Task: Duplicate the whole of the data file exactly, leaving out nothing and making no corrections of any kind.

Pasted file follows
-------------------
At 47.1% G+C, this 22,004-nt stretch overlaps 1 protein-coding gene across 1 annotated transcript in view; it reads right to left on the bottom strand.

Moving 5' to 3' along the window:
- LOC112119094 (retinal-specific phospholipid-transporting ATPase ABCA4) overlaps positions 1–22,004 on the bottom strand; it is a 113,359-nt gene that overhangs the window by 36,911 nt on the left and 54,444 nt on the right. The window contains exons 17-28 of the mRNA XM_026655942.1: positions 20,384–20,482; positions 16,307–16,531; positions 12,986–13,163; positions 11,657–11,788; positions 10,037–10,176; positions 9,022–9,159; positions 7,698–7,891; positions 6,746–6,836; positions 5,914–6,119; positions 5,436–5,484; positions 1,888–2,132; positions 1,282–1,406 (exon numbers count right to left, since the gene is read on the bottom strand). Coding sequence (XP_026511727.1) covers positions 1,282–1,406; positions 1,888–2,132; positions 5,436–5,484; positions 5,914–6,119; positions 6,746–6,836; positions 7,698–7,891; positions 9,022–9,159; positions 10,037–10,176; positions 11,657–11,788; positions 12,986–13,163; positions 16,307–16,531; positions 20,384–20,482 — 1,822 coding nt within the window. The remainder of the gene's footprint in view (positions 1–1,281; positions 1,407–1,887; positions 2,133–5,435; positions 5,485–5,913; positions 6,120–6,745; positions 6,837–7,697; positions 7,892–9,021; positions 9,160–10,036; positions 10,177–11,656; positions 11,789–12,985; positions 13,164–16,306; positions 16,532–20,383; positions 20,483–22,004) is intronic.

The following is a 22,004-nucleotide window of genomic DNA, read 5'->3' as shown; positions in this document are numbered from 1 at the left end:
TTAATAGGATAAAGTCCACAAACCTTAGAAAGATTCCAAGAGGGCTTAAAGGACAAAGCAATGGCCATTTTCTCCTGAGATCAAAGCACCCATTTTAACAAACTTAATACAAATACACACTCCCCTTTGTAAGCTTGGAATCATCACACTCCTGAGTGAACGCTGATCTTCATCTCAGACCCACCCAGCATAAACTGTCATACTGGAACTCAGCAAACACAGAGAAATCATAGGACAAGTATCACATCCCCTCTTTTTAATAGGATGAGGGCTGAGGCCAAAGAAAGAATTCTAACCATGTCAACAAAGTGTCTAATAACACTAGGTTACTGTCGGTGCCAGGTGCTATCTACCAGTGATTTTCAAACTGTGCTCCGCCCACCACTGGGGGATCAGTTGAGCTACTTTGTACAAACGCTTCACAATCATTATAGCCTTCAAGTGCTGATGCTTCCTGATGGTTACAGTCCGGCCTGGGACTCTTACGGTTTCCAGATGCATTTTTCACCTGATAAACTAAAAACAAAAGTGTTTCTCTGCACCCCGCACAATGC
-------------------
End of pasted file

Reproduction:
At 47.1% G+C, this 22,004-nt stretch overlaps 1 protein-coding gene across 1 annotated transcript in view; it reads right to left on the bottom strand.

Moving 5' to 3' along the window:
- LOC112119094 (retinal-specific phospholipid-transporting ATPase ABCA4) overlaps positions 1–22,004 on the bottom strand; it is a 113,359-nt gene that overhangs the window by 36,911 nt on the left and 54,444 nt on the right. The window contains exons 17-28 of the mRNA XM_026655942.1: positions 20,384–20,482; positions 16,307–16,531; positions 12,986–13,163; positions 11,657–11,788; positions 10,037–10,176; positions 9,022–9,159; positions 7,698–7,891; positions 6,746–6,836; positions 5,914–6,119; positions 5,436–5,484; positions 1,888–2,132; positions 1,282–1,406 (exon numbers count right to left, since the gene is read on the bottom strand). Coding sequence (XP_026511727.1) covers positions 1,282–1,406; positions 1,888–2,132; positions 5,436–5,484; positions 5,914–6,119; positions 6,746–6,836; positions 7,698–7,891; positions 9,022–9,159; positions 10,037–10,176; positions 11,657–11,788; positions 12,986–13,163; positions 16,307–16,531; positions 20,384–20,482 — 1,822 coding nt within the window. The remainder of the gene's footprint in view (positions 1–1,281; positions 1,407–1,887; positions 2,133–5,435; positions 5,485–5,913; positions 6,120–6,745; positions 6,837–7,697; positions 7,892–9,021; positions 9,160–10,036; positions 10,177–11,656; positions 11,789–12,985; positions 13,164–16,306; positions 16,532–20,383; positions 20,483–22,004) is intronic.

The following is a 22,004-nucleotide window of genomic DNA, read 5'->3' as shown; positions in this document are numbered from 1 at the left end:
TTAATAGGATAAAGTCCACAAACCTTAGAAAGATTCCAAGAGGGCTTAAAGGACAAAGCAATGGCCATTTTCTCCTGAGATCAAAGCACCCATTTTAACAAACTTAATACAAATACACACTCCCCTTTGTAAGCTTGGAATCATCACACTCCTGAGTGAACGCTGATCTTCATCTCAGACCCACCCAGCATAAACTGTCATACTGGAACTCAGCAAACACAGAGAAATCATAGGACAAGTATCACATCCCCTCTTTTTAATAGGATGAGGGCTGAGGCCAAAGAAAGAATTCTAACCATGTCAACAAAGTGTCTAATAACACTAGGTTACTGTCGGTGCCAGGTGCTATCTACCAGTGATTTTCAAACTGTGCTCCGCCCACCACTGGGGGATCAGTTGAGCTACTTTGTACAAACGCTTCACAATCATTATAGCCTTCAAGTGCTGATGCTTCCTGATGGTTACAGTCCGGCCTGGGACTCTTACGGTTTCCAGATGCATTTTTCACCTGATAAACTAAAAACAAAAGTGTTTCTCTGCACCCCGCACAATGC